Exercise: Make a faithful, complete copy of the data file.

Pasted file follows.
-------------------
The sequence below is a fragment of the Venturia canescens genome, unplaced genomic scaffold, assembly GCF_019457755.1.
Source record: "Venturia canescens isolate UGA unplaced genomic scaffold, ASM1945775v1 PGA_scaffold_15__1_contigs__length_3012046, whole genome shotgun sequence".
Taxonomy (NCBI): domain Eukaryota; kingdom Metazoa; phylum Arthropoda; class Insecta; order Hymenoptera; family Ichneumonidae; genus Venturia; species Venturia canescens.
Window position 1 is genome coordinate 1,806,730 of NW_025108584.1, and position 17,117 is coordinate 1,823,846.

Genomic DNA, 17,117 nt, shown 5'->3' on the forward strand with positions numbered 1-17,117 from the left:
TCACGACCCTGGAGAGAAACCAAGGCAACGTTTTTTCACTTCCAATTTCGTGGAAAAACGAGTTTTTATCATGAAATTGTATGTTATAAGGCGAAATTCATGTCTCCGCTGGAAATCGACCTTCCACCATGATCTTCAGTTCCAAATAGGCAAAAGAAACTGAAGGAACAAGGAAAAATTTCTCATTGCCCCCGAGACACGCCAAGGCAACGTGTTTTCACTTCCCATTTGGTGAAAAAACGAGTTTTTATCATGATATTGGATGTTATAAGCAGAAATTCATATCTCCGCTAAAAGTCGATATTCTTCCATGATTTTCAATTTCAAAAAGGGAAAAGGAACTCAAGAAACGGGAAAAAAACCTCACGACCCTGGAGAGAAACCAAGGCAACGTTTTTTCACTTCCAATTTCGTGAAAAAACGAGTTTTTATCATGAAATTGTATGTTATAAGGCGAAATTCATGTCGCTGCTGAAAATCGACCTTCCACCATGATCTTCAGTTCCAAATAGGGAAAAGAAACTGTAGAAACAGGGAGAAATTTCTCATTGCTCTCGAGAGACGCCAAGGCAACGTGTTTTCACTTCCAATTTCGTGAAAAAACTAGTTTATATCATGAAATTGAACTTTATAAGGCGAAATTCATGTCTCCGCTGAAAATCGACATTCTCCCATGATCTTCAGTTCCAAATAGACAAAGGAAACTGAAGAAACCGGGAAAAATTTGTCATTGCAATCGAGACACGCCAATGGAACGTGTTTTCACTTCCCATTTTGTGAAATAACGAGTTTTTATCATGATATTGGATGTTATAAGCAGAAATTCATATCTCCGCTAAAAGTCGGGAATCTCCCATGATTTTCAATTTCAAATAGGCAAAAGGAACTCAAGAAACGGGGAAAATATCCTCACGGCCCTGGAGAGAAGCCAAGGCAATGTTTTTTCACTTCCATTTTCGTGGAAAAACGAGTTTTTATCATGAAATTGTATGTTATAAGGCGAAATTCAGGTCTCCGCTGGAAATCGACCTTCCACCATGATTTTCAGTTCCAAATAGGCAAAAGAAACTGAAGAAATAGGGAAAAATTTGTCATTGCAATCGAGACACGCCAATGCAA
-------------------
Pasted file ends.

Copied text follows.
The sequence below is a fragment of the Venturia canescens genome, unplaced genomic scaffold, assembly GCF_019457755.1.
Source record: "Venturia canescens isolate UGA unplaced genomic scaffold, ASM1945775v1 PGA_scaffold_15__1_contigs__length_3012046, whole genome shotgun sequence".
Taxonomy (NCBI): domain Eukaryota; kingdom Metazoa; phylum Arthropoda; class Insecta; order Hymenoptera; family Ichneumonidae; genus Venturia; species Venturia canescens.
Window position 1 is genome coordinate 1,806,730 of NW_025108584.1, and position 17,117 is coordinate 1,823,846.

Genomic DNA, 17,117 nt, shown 5'->3' on the forward strand with positions numbered 1-17,117 from the left:
TCACGACCCTGGAGAGAAACCAAGGCAACGTTTTTTCACTTCCAATTTCGTGGAAAAACGAGTTTTTATCATGAAATTGTATGTTATAAGGCGAAATTCATGTCTCCGCTGGAAATCGACCTTCCACCATGATCTTCAGTTCCAAATAGGCAAAAGAAACTGAAGGAACAAGGAAAAATTTCTCATTGCCCCCGAGACACGCCAAGGCAACGTGTTTTCACTTCCCATTTGGTGAAAAAACGAGTTTTTATCATGATATTGGATGTTATAAGCAGAAATTCATATCTCCGCTAAAAGTCGATATTCTTCCATGATTTTCAATTTCAAAAAGGGAAAAGGAACTCAAGAAACGGGAAAAAAACCTCACGACCCTGGAGAGAAACCAAGGCAACGTTTTTTCACTTCCAATTTCGTGAAAAAACGAGTTTTTATCATGAAATTGTATGTTATAAGGCGAAATTCATGTCGCTGCTGAAAATCGACCTTCCACCATGATCTTCAGTTCCAAATAGGGAAAAGAAACTGTAGAAACAGGGAGAAATTTCTCATTGCTCTCGAGAGACGCCAAGGCAACGTGTTTTCACTTCCAATTTCGTGAAAAAACTAGTTTATATCATGAAATTGAACTTTATAAGGCGAAATTCATGTCTCCGCTGAAAATCGACATTCTCCCATGATCTTCAGTTCCAAATAGACAAAGGAAACTGAAGAAACCGGGAAAAATTTGTCATTGCAATCGAGACACGCCAATGGAACGTGTTTTCACTTCCCATTTTGTGAAATAACGAGTTTTTATCATGATATTGGATGTTATAAGCAGAAATTCATATCTCCGCTAAAAGTCGGGAATCTCCCATGATTTTCAATTTCAAATAGGCAAAAGGAACTCAAGAAACGGGGAAAATATCCTCACGGCCCTGGAGAGAAGCCAAGGCAATGTTTTTTCACTTCCATTTTCGTGGAAAAACGAGTTTTTATCATGAAATTGTATGTTATAAGGCGAAATTCAGGTCTCCGCTGGAAATCGACCTTCCACCATGATTTTCAGTTCCAAATAGGCAAAAGAAACTGAAGAAATAGGGAAAAATTTGTCATTGCAATCGAGACACGCCAATGCAA